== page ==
Just in time for the Iowa caucuses today, the National Journal dove into Political TV Ad Archive data on TV ads airing in Iowa and found that viewers were “bombarded by campaign and super PAC ads…totaling more than 350 hours in just the last two months.”

Reporters Zach C. Cohen and Libby Isenstein found that Rubio “captured the most airtime recently of any of his competitors, nearly doubling the TV campaign waged by fellow Sen. Ted Cruz, whose campaign and affiliated super PACs created the greatest number of unique ads for the state.”

Democrats Hillary Clinton and Bernie Sanders “have relative parity in TV time in the weeks leading up to their first official contest.”

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The National Journal found that the most aired ad was this one from Sanders, which features the candidate describing how he would crack down on Wall Street. As of this morning, that ad has aired more than 1,850 times in key primary states, and not just in Iowa: over the last few days it has gotten heavy airplay in Las Vegas and Reno, where the Nevada Democratic caucus will take place on February 20.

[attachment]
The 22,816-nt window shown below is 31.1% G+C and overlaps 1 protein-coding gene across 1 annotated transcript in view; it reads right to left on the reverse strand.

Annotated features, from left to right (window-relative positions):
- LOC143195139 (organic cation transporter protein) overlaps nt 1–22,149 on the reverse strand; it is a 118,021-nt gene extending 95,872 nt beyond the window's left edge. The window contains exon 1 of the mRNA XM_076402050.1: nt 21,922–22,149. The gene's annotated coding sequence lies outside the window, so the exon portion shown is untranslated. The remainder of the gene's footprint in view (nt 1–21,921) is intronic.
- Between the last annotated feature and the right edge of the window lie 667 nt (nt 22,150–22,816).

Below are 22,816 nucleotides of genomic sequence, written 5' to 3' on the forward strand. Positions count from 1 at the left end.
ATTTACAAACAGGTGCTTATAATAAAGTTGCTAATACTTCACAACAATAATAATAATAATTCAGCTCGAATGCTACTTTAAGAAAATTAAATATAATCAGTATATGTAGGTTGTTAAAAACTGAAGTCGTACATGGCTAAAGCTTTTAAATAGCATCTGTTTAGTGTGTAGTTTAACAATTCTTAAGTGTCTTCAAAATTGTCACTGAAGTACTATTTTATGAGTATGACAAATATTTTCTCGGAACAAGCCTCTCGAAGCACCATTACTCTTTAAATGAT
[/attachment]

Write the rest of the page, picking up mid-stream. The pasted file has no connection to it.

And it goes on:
The most aired GOP ad, reports the Journal, is Trump’s first-released ad, focusing on immigration. This ad, which has aired more than 1,750 times in key primary states, with heavy air play in Iowa and New Hampshire. The fact-checking group PolitiFact found that footage used in the ad showing people swarming over a border fence used illustrate the narrator’s statement that Trump would stop illegal immigration from Mexico actually depicted African migrants in Morocco.

The National Journal also surfaced the most aired negative ad: this one from Right to Rise USA, a super PAC supporting Jeb Bush, which “portrays fellow Floridian Rubio as a flip-flopper and friend of New York Sen. Chuck Schumer.”

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The National Journal conducted this analysis with data downloaded from the Political TV Ad Archive here. These data are constantly updated throughout the day and provide a constantly changing portrait of how political campaigns and outside groups are targeting TV ads to voters.